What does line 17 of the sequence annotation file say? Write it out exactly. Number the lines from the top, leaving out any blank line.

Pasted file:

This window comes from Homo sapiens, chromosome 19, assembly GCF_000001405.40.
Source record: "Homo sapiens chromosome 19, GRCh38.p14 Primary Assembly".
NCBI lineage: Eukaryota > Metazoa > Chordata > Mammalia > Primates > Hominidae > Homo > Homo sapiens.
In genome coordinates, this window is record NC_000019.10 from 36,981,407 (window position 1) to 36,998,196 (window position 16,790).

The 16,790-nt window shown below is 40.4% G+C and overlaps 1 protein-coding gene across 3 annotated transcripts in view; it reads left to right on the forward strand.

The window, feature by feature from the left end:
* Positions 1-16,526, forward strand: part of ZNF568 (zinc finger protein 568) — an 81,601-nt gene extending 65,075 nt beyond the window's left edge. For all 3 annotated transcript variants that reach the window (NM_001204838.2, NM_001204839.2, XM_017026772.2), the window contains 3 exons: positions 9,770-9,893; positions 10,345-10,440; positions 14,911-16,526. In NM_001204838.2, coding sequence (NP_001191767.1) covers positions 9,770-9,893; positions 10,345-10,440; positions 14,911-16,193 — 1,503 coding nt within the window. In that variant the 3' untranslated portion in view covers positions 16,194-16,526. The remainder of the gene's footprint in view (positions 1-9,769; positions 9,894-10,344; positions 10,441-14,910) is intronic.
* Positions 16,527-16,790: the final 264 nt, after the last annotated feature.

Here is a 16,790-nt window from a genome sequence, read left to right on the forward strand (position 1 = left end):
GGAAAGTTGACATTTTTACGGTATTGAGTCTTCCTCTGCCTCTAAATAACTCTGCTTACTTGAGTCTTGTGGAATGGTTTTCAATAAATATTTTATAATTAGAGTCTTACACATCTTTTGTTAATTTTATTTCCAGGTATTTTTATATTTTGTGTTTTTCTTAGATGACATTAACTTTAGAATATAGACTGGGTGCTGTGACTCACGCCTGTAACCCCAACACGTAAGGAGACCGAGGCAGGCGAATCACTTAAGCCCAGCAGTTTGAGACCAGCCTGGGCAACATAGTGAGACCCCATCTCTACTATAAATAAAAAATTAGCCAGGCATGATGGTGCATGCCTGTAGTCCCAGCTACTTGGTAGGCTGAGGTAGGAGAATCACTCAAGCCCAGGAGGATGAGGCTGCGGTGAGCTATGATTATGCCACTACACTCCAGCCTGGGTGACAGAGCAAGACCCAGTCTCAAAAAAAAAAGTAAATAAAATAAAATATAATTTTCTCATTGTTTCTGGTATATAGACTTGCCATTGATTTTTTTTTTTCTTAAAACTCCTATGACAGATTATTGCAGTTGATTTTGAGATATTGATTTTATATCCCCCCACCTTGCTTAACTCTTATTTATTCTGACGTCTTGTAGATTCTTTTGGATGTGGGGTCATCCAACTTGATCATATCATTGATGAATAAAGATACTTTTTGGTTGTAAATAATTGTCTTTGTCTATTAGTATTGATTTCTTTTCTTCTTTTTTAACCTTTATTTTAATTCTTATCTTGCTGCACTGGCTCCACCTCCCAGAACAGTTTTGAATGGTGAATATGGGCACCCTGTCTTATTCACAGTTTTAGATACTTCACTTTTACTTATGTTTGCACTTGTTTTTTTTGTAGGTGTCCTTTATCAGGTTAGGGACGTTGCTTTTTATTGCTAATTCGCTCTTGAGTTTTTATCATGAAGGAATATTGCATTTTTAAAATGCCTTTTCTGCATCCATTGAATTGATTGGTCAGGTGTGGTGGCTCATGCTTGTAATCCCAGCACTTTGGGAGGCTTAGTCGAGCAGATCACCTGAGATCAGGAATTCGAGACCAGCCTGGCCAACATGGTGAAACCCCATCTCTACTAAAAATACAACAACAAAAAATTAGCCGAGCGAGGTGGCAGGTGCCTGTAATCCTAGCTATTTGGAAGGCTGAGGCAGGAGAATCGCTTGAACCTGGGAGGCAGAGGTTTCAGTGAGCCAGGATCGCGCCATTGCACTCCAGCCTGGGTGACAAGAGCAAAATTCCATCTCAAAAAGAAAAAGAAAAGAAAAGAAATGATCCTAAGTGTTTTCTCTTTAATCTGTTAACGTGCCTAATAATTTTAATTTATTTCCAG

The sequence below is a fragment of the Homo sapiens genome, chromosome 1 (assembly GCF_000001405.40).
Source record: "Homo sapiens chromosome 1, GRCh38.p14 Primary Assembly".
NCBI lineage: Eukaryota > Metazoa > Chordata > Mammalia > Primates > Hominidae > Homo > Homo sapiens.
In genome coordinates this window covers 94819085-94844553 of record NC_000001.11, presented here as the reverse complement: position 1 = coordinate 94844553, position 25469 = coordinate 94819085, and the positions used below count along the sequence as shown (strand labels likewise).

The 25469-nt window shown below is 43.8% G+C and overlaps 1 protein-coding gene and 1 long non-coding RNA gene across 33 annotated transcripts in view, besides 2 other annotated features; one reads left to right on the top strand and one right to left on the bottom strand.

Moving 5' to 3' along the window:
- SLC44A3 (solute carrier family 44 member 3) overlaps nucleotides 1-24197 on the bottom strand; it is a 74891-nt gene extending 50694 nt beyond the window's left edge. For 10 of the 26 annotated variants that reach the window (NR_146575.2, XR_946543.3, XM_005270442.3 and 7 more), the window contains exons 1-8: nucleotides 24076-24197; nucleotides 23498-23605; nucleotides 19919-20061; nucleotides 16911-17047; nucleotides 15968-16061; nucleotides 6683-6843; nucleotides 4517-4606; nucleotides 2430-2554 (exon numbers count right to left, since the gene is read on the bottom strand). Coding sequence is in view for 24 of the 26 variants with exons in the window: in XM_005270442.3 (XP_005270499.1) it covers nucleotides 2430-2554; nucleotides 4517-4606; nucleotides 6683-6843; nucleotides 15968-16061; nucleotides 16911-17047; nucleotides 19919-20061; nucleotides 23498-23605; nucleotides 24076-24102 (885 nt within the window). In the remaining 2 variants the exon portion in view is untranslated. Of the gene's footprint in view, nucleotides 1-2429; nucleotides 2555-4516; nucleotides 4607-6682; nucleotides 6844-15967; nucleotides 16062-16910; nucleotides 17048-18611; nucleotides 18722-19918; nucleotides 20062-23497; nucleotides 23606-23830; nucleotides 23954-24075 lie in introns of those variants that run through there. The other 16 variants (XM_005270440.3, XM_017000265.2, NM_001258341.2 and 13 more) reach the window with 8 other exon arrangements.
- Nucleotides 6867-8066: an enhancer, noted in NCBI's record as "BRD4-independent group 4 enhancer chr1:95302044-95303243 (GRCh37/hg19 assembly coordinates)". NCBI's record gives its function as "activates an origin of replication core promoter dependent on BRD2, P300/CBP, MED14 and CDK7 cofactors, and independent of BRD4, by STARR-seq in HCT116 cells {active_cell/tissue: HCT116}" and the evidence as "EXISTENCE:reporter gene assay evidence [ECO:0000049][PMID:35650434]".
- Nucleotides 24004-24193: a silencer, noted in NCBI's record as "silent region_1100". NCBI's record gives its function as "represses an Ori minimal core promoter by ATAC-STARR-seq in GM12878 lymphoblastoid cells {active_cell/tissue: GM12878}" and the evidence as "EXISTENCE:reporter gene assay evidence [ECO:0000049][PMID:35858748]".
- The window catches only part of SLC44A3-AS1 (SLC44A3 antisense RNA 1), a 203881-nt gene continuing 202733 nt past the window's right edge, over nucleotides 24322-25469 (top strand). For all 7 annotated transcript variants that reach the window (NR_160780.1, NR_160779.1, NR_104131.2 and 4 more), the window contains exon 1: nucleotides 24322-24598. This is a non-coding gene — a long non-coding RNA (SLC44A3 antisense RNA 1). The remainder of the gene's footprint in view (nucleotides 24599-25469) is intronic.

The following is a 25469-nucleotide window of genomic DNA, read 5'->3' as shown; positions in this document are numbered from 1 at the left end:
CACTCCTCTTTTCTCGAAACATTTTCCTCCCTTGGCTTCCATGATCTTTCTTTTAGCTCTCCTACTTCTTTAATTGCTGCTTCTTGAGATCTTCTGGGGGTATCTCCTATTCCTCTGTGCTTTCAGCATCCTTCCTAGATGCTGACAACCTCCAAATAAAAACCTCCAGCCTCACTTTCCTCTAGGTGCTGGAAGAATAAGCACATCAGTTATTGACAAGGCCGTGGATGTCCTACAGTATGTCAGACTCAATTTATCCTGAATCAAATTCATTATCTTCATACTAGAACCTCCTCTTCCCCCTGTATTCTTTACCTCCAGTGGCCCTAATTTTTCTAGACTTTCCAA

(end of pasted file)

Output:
- SLC44A3 (solute carrier family 44 member 3) overlaps nucleotides 1-24197 on the bottom strand; it is a 74891-nt gene extending 50694 nt beyond the window's left edge. For 10 of the 26 annotated variants that reach the window (NR_146575.2, XR_946543.3, XM_005270442.3 and 7 more), the window contains exons 1-8: nucleotides 24076-24197; nucleotides 23498-23605; nucleotides 19919-20061; nucleotides 16911-17047; nucleotides 15968-16061; nucleotides 6683-6843; nucleotides 4517-4606; nucleotides 2430-2554 (exon numbers count right to left, since the gene is read on the bottom strand). Coding sequence is in view for 24 of the 26 variants with exons in the window: in XM_005270442.3 (XP_005270499.1) it covers nucleotides 2430-2554; nucleotides 4517-4606; nucleotides 6683-6843; nucleotides 15968-16061; nucleotides 16911-17047; nucleotides 19919-20061; nucleotides 23498-23605; nucleotides 24076-24102 (885 nt within the window). In the remaining 2 variants the exon portion in view is untranslated. Of the gene's footprint in view, nucleotides 1-2429; nucleotides 2555-4516; nucleotides 4607-6682; nucleotides 6844-15967; nucleotides 16062-16910; nucleotides 17048-18611; nucleotides 18722-19918; nucleotides 20062-23497; nucleotides 23606-23830; nucleotides 23954-24075 lie in introns of those variants that run through there. The other 16 variants (XM_005270440.3, XM_017000265.2, NM_001258341.2 and 13 more) reach the window with 8 other exon arrangements.